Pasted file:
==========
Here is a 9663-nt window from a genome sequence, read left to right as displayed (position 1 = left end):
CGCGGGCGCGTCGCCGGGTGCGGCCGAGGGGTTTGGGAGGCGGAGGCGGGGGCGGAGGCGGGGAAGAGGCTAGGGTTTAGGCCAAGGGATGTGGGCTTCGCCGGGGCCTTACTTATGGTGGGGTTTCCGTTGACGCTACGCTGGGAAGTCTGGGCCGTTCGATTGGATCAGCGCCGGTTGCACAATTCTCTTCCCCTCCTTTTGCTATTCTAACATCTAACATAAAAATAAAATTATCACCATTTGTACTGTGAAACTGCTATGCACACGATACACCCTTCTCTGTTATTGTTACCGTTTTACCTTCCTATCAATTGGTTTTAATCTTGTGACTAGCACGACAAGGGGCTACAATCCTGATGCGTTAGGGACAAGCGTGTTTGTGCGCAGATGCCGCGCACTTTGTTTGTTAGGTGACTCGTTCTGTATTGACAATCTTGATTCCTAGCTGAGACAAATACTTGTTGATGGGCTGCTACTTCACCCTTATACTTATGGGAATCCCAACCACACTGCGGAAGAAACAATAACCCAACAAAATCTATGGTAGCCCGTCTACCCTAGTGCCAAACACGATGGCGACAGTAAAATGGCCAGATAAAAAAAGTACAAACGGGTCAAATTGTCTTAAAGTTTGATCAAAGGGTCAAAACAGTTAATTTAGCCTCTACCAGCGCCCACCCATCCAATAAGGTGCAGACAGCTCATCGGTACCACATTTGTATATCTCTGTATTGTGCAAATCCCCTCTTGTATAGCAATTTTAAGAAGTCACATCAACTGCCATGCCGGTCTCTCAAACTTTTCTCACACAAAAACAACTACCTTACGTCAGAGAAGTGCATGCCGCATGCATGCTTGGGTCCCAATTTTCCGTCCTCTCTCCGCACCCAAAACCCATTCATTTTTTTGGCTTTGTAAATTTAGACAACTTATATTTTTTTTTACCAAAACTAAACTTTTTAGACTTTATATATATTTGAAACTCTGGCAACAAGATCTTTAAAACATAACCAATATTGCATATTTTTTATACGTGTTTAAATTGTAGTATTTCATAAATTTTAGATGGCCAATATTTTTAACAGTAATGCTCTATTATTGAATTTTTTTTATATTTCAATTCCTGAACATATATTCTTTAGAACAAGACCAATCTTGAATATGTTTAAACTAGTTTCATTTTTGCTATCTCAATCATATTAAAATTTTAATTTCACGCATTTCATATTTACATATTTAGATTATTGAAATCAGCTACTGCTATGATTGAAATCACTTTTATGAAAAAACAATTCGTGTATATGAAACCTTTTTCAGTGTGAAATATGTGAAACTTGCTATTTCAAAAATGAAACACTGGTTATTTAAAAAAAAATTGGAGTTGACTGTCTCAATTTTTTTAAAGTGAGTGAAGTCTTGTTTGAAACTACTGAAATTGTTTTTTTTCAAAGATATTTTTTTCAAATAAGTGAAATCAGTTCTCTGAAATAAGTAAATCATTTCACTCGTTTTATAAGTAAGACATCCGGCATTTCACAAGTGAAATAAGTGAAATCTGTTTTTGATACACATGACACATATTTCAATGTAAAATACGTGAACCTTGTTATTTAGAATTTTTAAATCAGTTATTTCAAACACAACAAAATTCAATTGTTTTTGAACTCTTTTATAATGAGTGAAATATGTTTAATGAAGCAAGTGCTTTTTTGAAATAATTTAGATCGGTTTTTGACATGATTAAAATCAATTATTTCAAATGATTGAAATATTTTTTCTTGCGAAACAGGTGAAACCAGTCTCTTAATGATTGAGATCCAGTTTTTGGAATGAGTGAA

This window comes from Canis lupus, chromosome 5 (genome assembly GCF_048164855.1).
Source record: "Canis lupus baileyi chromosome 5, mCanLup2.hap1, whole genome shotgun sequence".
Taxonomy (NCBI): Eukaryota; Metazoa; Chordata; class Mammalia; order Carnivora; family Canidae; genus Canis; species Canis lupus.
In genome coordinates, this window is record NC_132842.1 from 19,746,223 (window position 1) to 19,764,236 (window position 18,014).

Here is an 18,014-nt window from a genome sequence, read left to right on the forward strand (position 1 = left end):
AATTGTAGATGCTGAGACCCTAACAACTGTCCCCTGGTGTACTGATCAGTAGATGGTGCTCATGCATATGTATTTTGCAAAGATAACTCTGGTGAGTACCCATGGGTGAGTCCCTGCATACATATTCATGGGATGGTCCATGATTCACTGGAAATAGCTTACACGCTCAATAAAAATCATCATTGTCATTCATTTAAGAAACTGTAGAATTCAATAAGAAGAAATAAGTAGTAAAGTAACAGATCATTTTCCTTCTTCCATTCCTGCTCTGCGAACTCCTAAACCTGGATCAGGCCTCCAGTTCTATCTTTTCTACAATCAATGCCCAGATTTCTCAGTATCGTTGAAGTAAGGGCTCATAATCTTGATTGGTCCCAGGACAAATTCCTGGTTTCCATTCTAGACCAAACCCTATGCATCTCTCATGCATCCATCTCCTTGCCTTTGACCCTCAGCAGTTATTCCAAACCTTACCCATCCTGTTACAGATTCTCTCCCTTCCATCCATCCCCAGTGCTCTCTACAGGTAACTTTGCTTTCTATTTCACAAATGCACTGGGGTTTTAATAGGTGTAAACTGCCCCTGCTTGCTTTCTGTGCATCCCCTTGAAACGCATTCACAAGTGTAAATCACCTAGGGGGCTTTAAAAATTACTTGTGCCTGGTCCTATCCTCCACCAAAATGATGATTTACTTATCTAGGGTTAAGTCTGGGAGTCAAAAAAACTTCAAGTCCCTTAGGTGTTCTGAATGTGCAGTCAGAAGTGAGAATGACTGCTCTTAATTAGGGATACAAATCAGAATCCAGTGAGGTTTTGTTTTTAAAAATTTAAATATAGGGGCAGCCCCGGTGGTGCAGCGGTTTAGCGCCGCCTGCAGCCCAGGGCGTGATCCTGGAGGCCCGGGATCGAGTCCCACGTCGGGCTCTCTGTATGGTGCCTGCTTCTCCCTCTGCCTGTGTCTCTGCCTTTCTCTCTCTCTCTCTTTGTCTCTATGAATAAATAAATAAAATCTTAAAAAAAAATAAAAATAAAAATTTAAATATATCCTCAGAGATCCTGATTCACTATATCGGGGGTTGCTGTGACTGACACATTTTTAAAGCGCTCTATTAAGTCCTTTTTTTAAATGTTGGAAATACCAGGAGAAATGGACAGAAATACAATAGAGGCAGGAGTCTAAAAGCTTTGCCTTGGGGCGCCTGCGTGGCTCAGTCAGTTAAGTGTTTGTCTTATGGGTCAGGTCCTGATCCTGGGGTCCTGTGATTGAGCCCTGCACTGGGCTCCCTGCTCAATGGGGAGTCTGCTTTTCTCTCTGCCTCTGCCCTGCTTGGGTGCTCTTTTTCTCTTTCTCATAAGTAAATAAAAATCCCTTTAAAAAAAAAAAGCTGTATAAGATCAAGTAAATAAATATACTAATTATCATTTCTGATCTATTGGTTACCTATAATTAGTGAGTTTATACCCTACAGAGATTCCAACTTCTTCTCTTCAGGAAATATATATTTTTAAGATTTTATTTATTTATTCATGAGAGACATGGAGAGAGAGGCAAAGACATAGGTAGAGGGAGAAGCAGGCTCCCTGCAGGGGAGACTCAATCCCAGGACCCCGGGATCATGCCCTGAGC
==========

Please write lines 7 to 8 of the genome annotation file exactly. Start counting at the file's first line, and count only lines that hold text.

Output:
Here is an 18,014-nt window from a genome sequence, read left to right on the forward strand (position 1 = left end):
AATTGTAGATGCTGAGACCCTAACAACTGTCCCCTGGTGTACTGATCAGTAGATGGTGCTCATGCATATGTATTTTGCAAAGATAACTCTGGTGAGTACCCATGGGTGAGTCCCTGCATACATATTCATGGGATGGTCCATGATTCACTGGAAATAGCTTACACGCTCAATAAAAATCATCATTGTCATTCATTTAAGAAACTGTAGAATTCAATAAGAAGAAATAAGTAGTAAAGTAACAGATCATTTTCCTTCTTCCATTCCTGCTCTGCGAACTCCTAAACCTGGATCAGGCCTCCAGTTCTATCTTTTCTACAATCAATGCCCAGATTTCTCAGTATCGTTGAAGTAAGGGCTCATAATCTTGATTGGTCCCAGGACAAATTCCTGGTTTCCATTCTAGACCAAACCCTATGCATCTCTCATGCATCCATCTCCTTGCCTTTGACCCTCAGCAGTTATTCCAAACCTTACCCATCCTGTTACAGATTCTCTCCCTTCCATCCATCCCCAGTGCTCTCTACAGGTAACTTTGCTTTCTATTTCACAAATGCACTGGGGTTTTAATAGGTGTAAACTGCCCCTGCTTGCTTTCTGTGCATCCCCTTGAAACGCATTCACAAGTGTAAATCACCTAGGGGGCTTTAAAAATTACTTGTGCCTGGTCCTATCCTCCACCAAAATGATGATTTACTTATCTAGGGTTAAGTCTGGGAGTCAAAAAAACTTCAAGTCCCTTAGGTGTTCTGAATGTGCAGTCAGAAGTGAGAATGACTGCTCTTAATTAGGGATACAAATCAGAATCCAGTGAGGTTTTGTTTTTAAAAATTTAAATATAGGGGCAGCCCCGGTGGTGCAGCGGTTTAGCGCCGCCTGCAGCCCAGGGCGTGATCCTGGAGGCCCGGGATCGAGTCCCACGTCGGGCTCTCTGTATGGTGCCTGCTTCTCCCTCTGCCTGTGTCTCTGCCTTTCTCTCTCTCTCTCTTTGTCTCTATGAATAAATAAATAAAATCTTAAAAAAAAATAAAAATAAAAATTTAAATATATCCTCAGAGATCCTGATTCACTATATCGGGGGTTGCTGTGACTGACACATTTTTAAAGCGCTCTATTAAGTCCTTTTTTTAAATGTTGGAAATACCAGGAGAAATGGACAGAAATACAATAGAGGCAGGAGTCTAAAAGCTTTGCCTTGGGGCGCCTGCGTGGCTCAGTCAGTTAAGTGTTTGTCTTATGGGTCAGGTCCTGATCCTGGGGTCCTGTGATTGAGCCCTGCACTGGGCTCCCTGCTCAATGGGGAGTCTGCTTTTCTCTCTGCCTCTGCCCTGCTTGGGTGCTCTTTTTCTCTTTCTCATAAGTAAATAAAAATCCCTTTAAAAAAAAAAAGCTGTATAAGATCAAGTAAATAAATATACTAATTATCATTTCTGATCTATTGGTTACCTATAATTAGTGAGTTTATACCCTACAGAGATTCCAACTTCTTCTCTTCAGGAAATATATATTTTTAAGATTTTATTTATTTATTCATGAGAGACATGGAGAGAGAGGCAAAGACATAGGTAGAGGGAGAAGCAGGCTCCCTGCAGGGGAGACTCAATCCCAGGACCCCGGGATCATGCCCTGAGC